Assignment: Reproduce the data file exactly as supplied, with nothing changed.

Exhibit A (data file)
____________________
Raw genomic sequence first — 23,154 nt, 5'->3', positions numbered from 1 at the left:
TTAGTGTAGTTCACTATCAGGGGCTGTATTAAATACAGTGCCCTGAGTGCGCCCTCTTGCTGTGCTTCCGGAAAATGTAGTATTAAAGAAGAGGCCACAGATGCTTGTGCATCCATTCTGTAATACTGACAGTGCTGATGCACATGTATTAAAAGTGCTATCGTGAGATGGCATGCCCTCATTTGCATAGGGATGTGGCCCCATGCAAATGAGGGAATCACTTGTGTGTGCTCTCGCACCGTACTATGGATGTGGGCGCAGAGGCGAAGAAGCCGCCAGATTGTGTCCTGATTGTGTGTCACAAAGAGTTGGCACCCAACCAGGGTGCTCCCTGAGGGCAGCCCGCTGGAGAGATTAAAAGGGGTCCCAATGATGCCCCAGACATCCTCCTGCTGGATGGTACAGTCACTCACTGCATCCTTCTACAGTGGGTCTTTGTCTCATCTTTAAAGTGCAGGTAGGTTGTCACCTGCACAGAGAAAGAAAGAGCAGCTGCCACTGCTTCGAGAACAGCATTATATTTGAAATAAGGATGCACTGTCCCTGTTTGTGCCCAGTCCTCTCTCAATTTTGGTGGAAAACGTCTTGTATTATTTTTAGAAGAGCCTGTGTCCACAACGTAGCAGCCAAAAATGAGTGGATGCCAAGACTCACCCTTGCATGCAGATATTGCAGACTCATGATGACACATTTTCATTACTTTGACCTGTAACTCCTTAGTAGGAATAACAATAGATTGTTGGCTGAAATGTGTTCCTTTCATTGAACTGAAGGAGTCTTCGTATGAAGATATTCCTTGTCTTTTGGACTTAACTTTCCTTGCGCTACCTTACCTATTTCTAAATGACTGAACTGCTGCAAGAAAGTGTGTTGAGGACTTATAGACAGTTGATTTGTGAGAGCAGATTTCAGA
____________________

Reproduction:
Raw genomic sequence first — 23,154 nt, 5'->3', positions numbered from 1 at the left:
TTAGTGTAGTTCACTATCAGGGGCTGTATTAAATACAGTGCCCTGAGTGCGCCCTCTTGCTGTGCTTCCGGAAAATGTAGTATTAAAGAAGAGGCCACAGATGCTTGTGCATCCATTCTGTAATACTGACAGTGCTGATGCACATGTATTAAAAGTGCTATCGTGAGATGGCATGCCCTCATTTGCATAGGGATGTGGCCCCATGCAAATGAGGGAATCACTTGTGTGTGCTCTCGCACCGTACTATGGATGTGGGCGCAGAGGCGAAGAAGCCGCCAGATTGTGTCCTGATTGTGTGTCACAAAGAGTTGGCACCCAACCAGGGTGCTCCCTGAGGGCAGCCCGCTGGAGAGATTAAAAGGGGTCCCAATGATGCCCCAGACATCCTCCTGCTGGATGGTACAGTCACTCACTGCATCCTTCTACAGTGGGTCTTTGTCTCATCTTTAAAGTGCAGGTAGGTTGTCACCTGCACAGAGAAAGAAAGAGCAGCTGCCACTGCTTCGAGAACAGCATTATATTTGAAATAAGGATGCACTGTCCCTGTTTGTGCCCAGTCCTCTCTCAATTTTGGTGGAAAACGTCTTGTATTATTTTTAGAAGAGCCTGTGTCCACAACGTAGCAGCCAAAAATGAGTGGATGCCAAGACTCACCCTTGCATGCAGATATTGCAGACTCATGATGACACATTTTCATTACTTTGACCTGTAACTCCTTAGTAGGAATAACAATAGATTGTTGGCTGAAATGTGTTCCTTTCATTGAACTGAAGGAGTCTTCGTATGAAGATATTCCTTGTCTTTTGGACTTAACTTTCCTTGCGCTACCTTACCTATTTCTAAATGACTGAACTGCTGCAAGAAAGTGTGTTGAGGACTTATAGACAGTTGATTTGTGAGAGCAGATTTCAGA